I’m really looking forward to Balticon, not the least reason being I’m taking a writing seminar with Sarah Pinsker. She’s a thoughtful writer and critiquer (if that’s a word) and she’s got several stories out that I love. Her workshop is specifically about writing literary SF short stories.
The workshop participants are supposed to bring with them “two problems” to share and discuss. In the interest of having a coherent set of ideas when I show up, I wrote them down early. I’m pasting them in below. Reader, if you have any comments, please add them below! I’ll try to make a follow-up post afterwards if the discussion yields insights.
1.) How can I ‘set the table’ so that genre readers will be able to recognize and appreciate metaphor?
I wrote a story where a POV character’s significant other broke up with her, and then later had a romantic relationship with an alien. I tried to illustrate how this made the POV character feel. I think that SF readers I had were so credulous and immediately curious about the details of the alien, that they ignored the possibility that the alien was there to show how this experience of seeing an old lover take up with someone new made the POV character feel.
Finally, exasperated, I added this paragraph to the story:
“Probably it’s a more common feeling than I imagined then — that your former girlfriend’s new lover is alien, incomprehensible, her feelings absolutely inexplicable. Maybe everyone has felt this way.”
I feel like this kind of ‘signposting’ adulterates the work, but if I didn’t lead genre readers by the hand to this, many wouldn’t consider it, where it might be the very first thing a crit partner at your local MFA program would say.
A lot of spec fiction readers, hearing about an alien, immediately say, “Cool! What planet are they from? How do they eat?” Do you, the writer, just abandon these readers, or try to drag them along? This is a classic problem with trying to span literary and speculative audiences. There are surely a lot of literary writers now exploiting spec fiction tropes for the freedom and expressiveness they can offer.
I want to add that the handwringing that we hear now about “why do we have so much dystopia in SF” is probably related to this. Writers always are trying to express how they feel. The state of speculative fiction can be understood to be a barometer of national mood, I believe.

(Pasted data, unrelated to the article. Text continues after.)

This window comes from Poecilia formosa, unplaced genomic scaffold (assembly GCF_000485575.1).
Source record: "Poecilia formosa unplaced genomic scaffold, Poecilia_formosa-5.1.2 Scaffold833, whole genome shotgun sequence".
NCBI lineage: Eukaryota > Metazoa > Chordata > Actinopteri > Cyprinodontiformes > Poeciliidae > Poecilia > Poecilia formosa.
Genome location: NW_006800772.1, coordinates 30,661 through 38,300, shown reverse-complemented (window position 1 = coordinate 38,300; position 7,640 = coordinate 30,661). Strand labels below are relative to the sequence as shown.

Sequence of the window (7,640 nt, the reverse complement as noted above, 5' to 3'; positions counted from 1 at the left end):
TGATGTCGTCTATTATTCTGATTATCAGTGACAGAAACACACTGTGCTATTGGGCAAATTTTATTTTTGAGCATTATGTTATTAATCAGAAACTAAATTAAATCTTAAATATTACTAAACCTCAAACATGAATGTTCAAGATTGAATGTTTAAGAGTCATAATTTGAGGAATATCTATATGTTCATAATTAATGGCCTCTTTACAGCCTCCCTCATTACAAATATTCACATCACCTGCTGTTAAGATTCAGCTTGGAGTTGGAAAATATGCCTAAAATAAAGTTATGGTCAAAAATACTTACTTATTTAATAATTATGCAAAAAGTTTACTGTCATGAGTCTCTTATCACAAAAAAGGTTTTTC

2.) Middles, endings, and manipulations –
Here’s a tweet from someone attending a fiction seminar given by Claire Keegan. Claire is a short story writer whose work I admire a lot – it’s tough-minded, beautiful in an austere way, extremely sharp in its details.
“Chekov had such a light touch but always nailed the detail. Dont worry about PLOT. A middle & end: hugely arrogant thing[s] in short stories.” Claire Keegan, transcribed and tweeted by June Caldwell, Irish Writers’ Centre, November 21, 2015.
Is Ms. Keegan trolling writers here? I feel like this tweet is a clue to a whole different mode of fiction-writing than (most of) what’s going on in genre fiction. I don’t think a lot of stories by Hemmingway or O’Connor are going to agree well with this tweet. But maybe I can begin to see what she’s getting at – that story-writing should or could be more reportorial than manipulative. SF stories are in general hugely manipulative of their readers. They remind me of billiard tables specially laid out for trick shots – these setups are never going to occur naturally.
There’s also the old story that for many years the New Yorker would consistently edit stories it was to print by simply removing the final paragraph from them. I don’t know how true that is, but I’ve heard it more than once.
A parallel to this is a bit I heard in a Kelly Link say in a podcast (“The Drunken Odyssey with John King, Episode 187- Kelly Link!”) She said that her stories don’t have just one thing going on in them, because life never happens one thing at a time. This speaks to a kind of naturalism in writing, and honest observation. It agrees with my own philosophy about story writing, but I would say it’s quite different from what the corpus of SF stories generally does.